Opinion Sense And Nonsense Cheng Bock, The Man Who Could Have Been President

Cheng Bock, The Man Who Could Have Been President




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First, Dr Adrian Tan Cheng Bock, 76.

The former PAP MP for Ayer Rajah and, more important, the man who would and could have been Singapore’s last elected president, is unhappy about being robbed of a chance to try again.

In fact, many Singaporeans believe he was robbed of the 2011 presidential election, if not for the entry of the other two non-PAP-endorsed candidates, Tan Jee Say and Tan Kin Lian.

Just to recollect. Dr Tony Tan won – having garnered 745,693 votes out of 2,118,549 (35.20 per cent). Dr Tan Cheng Bock got 738,311 votes (34.85 per cent).  We all know that Tan Jee Say, one of the other two candidates, stood clearly as a non-PAP “opposition” candidate and had strong endorsement from opposition elements. As it turned out, he won quite a substantial number of votes – 530,411 (25.04 per cent). So, no quarrel over him. Good for him.

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But I think a lot of pro-Cheng Bock people were cheesed off by the entry of Tan Kin Lian, who became, in their eyes, the spoiler. His 104, 095 votes (4.91 per cent) could have made a big difference.

Cheng Bock lost by only 7,382 votes (0.35 per cent).

He is now doubly miffed that he is being robbed a second time – that, under the changes to the presidential election, he is ineligible for the upcoming poll in September.  He is neither a Malay nor the most senior executive of a company that has at least $500 million in shareholders’ equity.

Realistically, Dr Tan is making a quixotic stand, trying to tilt against the windmills.  There have been winds of change in the political landscape since 2011.

The angst against and dissatisfaction with the PAP have much dissipated in the runup to the 2015 general elections. Against a backdrop of a raft of policy changes and astute though overdue corrective moves – including the Pioneer Generation Package and in housing, healthcare, jobs and, perhaps, immigration – voters are no longer as angry as they were before 2011. That was clearly reflected in the 2015 general elections.  And if there was any doubt as to where voter sentiment lay, the Bukit Batok by-election in May 2016 showed that even a “heavyweight” opposition figure in the form of the Singapore Democratic Party leader Dr Chee Soo Juan could not defeat a non-Chinese PAP candidate, Murali Pillai.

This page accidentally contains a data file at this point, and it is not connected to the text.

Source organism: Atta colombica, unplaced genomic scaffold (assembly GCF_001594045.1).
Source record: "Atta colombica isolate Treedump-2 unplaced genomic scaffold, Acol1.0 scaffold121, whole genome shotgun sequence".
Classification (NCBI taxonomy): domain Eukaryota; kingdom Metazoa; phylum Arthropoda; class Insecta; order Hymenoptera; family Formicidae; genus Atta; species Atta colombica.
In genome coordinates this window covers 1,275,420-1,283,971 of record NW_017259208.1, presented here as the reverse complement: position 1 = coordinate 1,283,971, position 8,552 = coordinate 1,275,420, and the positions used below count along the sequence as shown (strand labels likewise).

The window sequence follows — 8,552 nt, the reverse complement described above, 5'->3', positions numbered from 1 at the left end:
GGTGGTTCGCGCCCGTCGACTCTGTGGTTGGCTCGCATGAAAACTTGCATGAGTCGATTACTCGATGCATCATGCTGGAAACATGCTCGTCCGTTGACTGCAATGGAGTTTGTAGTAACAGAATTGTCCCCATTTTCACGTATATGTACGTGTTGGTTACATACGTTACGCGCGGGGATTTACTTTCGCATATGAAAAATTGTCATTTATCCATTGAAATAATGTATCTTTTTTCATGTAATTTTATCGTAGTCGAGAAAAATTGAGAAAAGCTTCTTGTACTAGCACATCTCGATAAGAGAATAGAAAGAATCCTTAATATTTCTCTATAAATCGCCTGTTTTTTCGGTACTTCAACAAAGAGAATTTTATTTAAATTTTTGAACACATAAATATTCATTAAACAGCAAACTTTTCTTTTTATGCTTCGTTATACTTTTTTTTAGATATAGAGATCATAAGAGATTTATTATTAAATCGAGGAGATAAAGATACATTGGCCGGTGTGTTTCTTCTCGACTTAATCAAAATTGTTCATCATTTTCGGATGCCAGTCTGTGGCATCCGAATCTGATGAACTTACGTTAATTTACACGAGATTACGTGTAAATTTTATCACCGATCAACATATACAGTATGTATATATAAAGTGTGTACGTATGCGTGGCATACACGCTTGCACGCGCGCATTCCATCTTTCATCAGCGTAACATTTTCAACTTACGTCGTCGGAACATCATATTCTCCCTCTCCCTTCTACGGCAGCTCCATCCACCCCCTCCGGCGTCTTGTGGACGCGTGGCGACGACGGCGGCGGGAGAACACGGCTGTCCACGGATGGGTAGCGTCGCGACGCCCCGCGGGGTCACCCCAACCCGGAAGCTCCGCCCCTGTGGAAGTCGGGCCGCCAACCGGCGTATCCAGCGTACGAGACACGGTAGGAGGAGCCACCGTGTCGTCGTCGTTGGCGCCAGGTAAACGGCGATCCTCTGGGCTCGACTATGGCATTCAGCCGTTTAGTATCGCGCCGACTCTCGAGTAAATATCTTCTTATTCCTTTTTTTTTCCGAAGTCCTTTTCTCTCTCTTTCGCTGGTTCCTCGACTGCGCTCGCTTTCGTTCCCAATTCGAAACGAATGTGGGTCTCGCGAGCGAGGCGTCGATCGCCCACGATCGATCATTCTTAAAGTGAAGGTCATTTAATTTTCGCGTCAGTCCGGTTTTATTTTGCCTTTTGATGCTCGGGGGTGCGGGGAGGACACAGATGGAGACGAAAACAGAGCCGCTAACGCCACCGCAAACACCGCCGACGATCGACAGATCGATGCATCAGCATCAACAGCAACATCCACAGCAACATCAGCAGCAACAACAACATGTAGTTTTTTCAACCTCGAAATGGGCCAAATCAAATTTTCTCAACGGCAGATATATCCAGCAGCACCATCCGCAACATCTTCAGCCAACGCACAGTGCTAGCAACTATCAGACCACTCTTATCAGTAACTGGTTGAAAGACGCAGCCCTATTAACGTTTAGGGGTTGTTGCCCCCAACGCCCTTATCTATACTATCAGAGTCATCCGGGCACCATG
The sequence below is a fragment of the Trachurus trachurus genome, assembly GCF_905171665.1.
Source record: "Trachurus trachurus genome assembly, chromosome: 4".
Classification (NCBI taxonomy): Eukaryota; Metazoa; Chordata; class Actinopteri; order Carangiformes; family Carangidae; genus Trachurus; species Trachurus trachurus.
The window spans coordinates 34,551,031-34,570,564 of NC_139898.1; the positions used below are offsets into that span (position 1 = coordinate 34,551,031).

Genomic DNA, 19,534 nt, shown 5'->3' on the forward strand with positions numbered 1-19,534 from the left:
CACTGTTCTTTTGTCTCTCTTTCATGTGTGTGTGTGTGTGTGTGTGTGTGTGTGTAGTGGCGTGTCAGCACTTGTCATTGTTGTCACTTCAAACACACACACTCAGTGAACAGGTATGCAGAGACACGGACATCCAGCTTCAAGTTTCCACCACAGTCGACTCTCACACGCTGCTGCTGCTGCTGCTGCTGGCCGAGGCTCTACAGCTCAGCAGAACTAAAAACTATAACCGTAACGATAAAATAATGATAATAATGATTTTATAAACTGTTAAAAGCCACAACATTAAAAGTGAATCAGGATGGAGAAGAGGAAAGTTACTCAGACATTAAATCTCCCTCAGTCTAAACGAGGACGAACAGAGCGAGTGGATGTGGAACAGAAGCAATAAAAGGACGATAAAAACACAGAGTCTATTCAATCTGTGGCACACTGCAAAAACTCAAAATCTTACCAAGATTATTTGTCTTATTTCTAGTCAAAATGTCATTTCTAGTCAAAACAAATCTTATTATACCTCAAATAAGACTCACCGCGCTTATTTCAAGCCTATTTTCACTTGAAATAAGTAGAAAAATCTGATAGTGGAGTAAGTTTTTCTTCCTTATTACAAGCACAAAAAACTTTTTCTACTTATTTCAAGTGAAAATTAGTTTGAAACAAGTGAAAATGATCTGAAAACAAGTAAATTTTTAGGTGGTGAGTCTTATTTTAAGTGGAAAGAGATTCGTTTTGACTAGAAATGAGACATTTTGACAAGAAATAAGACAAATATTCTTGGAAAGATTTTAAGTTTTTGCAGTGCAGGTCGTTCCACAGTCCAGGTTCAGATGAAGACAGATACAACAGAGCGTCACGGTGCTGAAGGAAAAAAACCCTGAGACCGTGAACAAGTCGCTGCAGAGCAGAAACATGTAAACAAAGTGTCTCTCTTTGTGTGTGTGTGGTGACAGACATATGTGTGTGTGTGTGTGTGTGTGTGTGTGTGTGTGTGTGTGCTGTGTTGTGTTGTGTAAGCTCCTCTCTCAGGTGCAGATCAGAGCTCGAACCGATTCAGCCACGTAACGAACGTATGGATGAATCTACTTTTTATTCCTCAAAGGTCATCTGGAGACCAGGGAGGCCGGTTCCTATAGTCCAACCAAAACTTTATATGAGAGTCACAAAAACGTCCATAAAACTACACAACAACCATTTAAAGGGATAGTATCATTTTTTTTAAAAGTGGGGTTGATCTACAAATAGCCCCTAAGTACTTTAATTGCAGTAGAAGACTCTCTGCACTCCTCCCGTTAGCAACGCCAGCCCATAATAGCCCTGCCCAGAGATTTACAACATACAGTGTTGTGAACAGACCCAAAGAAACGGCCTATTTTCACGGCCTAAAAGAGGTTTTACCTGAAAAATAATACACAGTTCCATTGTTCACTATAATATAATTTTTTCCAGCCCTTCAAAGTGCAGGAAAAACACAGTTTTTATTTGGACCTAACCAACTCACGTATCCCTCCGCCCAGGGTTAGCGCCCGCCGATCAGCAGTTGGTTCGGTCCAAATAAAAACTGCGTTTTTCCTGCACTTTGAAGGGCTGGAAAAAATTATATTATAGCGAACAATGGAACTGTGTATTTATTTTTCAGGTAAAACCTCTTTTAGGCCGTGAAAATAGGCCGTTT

Singaporeans may not now regard the elected president as a kind of lightning rod to channel their fears and worries at the highest level, notwithstanding the constitutionally restricted role of the EP.

But there is definitely a role for Dr Tan, the man who could have been the Singapore President. As a journalist, I was once asked to track the performance of the second generation leaders during their Sunday walkabouts in the early 1990s. I remember one walkabout. The late President Ong Teng Cheong was visiting the then Ayer Rajah constituency.  Dr Tan was the host MP. The chemistry between the two was very good. The crowds enjoyed the repartee going between the two. The highlight of the visit was when Ong, for no apparent reason, went to collect water from the tap of a resident’s flat, drank it and declared dramatically that our water was safe to drink. Dr Tan laughed aloud, along with the residents.

Talk about being leaders with the popular touch – and with heart and integrity.  Mr Ong, the man who asked a thousand questions about our financial resources, was one. Dr Tan is quite another.

If he cannot be our President, Dr Tan can be our conscience. He should be our Moral Ombudsman, voicing out the feelings of the people on vital issues of the day. Suggested agenda: Help ensure that the PAP keeps its promises and does not go astray. Or he can be the anchor of a GRC opposition team, the way the PAP uses a heavyweight to anchor its teams.

Meanwhile, hallelujah to two other golden veterans.

May basic 3G phones be around for a long time, for the sake of senior Singaporeans and other users who do not want features they either do not want or cannot afford.

It is not necessarily about costs, though. It is about needs – just phone calls and  sure touch sms function will do. Who needs mind-boggling smartphones when your fingers are unsteady, eyesight poor and hearing bad?

And to Mr Bob Dylan, 75.  The American singer will finally accept his Nobel Prize for Literature at a meeting with members of the Swedish Academy in Stockholm over the weekend:

I don’t want to fake you out
Take or shake or forsake you out
I ain’t lookin’ for you to feel like me
See like me or be like me
All I really want to do
Is, baby, be friends with you

– All I Really Want To Do.

Sense And Nonsense is a weekly series. Tan Bah Bah is a former senior leader writer with The Straits Times. He was also managing editor of a local magazine publishing company.

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